WW II vet held in Nazi slave camp breaks silence: 'Let it be known'





[Anthony Acevedo] was one of 350 U.S. soldiers held at Berga an der Elster, a satellite camp of the Nazis' notorious Buchenwald concentration camp. The soldiers, working 12-hour days, were used by the German army to dig tunnels and hide equipment in the final weeks of the war. Less than half of the soldiers survived their captivity and a subsequent death march, he says.

Acevedo shows few emotions as he scans the pages of his diary. But when he gets to one of his final entries, the decades of pent-up pain, the horror witnessed by a 20-year-old medic, are too much.

"We were liberated today, April the 23, 1945," he reads.

His body shakes, and he begins sobbing. "Sorry," he says, tears rolling down his face. "I'm sorry."

Acevedo's story is one that was never supposed to be told. "We had to sign an affidavit ... [saying] we never went through what we went through. We weren't supposed to say a word," he says.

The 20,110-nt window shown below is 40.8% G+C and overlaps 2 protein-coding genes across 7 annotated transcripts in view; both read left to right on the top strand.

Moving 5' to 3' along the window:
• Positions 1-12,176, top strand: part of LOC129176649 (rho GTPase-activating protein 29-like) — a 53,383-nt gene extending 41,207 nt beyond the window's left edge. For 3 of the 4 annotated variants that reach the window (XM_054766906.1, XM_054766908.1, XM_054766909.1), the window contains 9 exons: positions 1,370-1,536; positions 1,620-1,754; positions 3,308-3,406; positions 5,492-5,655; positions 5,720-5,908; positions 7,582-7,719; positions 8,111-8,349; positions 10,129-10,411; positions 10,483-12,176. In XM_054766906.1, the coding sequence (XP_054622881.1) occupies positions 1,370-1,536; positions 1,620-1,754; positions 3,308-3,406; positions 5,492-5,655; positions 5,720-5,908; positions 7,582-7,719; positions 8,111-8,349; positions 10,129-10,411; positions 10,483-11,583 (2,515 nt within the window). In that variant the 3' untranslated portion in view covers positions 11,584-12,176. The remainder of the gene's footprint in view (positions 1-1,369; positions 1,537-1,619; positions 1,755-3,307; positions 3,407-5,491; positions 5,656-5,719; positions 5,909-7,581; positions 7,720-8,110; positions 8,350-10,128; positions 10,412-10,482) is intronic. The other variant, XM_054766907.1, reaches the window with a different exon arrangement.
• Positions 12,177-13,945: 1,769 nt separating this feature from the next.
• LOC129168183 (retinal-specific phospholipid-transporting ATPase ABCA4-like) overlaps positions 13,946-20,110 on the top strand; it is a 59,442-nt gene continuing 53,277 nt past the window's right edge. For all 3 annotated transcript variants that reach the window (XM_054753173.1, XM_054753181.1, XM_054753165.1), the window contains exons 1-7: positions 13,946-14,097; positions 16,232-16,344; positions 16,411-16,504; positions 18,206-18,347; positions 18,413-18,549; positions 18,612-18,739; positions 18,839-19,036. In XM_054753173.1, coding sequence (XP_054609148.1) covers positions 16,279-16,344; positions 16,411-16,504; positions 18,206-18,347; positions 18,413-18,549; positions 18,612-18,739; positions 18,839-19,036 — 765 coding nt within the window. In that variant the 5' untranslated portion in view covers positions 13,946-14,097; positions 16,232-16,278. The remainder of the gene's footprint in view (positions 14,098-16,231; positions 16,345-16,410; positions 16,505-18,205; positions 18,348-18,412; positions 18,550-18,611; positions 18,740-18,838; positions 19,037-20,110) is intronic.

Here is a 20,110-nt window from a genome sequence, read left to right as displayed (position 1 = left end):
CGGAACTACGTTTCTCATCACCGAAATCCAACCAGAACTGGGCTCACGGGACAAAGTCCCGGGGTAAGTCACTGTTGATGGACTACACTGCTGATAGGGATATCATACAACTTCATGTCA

The U.S. Army Center of Military History provided CNN a copy of the document signed by soldiers at the camp before they were sent back home. "You must be particularly on your guard with persons representing the press," it says. "You must give no account of your experience in books, newspapers, periodicals, or in broadcasts or in lectures."


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